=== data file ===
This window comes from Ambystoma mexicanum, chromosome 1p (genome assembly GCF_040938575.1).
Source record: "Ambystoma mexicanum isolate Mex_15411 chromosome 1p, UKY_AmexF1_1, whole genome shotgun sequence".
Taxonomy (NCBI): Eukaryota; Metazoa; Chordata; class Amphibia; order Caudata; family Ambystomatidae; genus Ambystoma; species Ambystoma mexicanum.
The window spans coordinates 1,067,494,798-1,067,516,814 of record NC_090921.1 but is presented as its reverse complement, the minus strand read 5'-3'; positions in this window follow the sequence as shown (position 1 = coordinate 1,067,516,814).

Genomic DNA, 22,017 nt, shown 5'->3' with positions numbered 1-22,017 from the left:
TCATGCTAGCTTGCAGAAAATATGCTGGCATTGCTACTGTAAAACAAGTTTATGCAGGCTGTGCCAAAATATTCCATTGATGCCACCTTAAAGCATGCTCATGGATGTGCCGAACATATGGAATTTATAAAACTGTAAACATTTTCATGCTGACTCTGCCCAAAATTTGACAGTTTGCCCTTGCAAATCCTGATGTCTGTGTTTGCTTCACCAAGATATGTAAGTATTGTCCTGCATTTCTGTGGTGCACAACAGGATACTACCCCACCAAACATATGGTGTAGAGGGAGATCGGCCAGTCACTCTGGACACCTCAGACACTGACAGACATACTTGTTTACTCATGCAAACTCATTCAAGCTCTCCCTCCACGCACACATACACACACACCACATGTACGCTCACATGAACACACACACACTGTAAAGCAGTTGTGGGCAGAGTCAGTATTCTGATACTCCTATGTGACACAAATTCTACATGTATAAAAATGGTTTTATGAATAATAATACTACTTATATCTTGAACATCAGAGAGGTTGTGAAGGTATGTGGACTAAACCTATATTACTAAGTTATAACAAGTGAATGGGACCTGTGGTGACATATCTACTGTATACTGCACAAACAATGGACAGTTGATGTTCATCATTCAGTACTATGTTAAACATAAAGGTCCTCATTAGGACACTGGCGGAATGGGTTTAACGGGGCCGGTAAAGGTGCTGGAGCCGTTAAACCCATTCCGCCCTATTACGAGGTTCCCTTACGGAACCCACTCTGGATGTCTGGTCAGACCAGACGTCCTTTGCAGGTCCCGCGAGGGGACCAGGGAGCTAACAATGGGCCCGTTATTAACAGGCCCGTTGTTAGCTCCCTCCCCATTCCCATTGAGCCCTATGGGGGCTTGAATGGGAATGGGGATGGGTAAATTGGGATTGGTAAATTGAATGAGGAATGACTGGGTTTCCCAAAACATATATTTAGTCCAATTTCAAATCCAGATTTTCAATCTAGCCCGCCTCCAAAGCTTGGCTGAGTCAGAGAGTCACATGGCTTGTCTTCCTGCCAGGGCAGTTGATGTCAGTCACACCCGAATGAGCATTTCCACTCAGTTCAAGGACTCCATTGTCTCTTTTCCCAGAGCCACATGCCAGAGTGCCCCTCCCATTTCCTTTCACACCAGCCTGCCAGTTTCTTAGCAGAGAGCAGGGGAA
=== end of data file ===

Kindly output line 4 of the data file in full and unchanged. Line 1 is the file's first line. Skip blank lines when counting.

The window spans coordinates 1,067,494,798-1,067,516,814 of record NC_090921.1 but is presented as its reverse complement, the minus strand read 5'-3'; positions in this window follow the sequence as shown (position 1 = coordinate 1,067,516,814).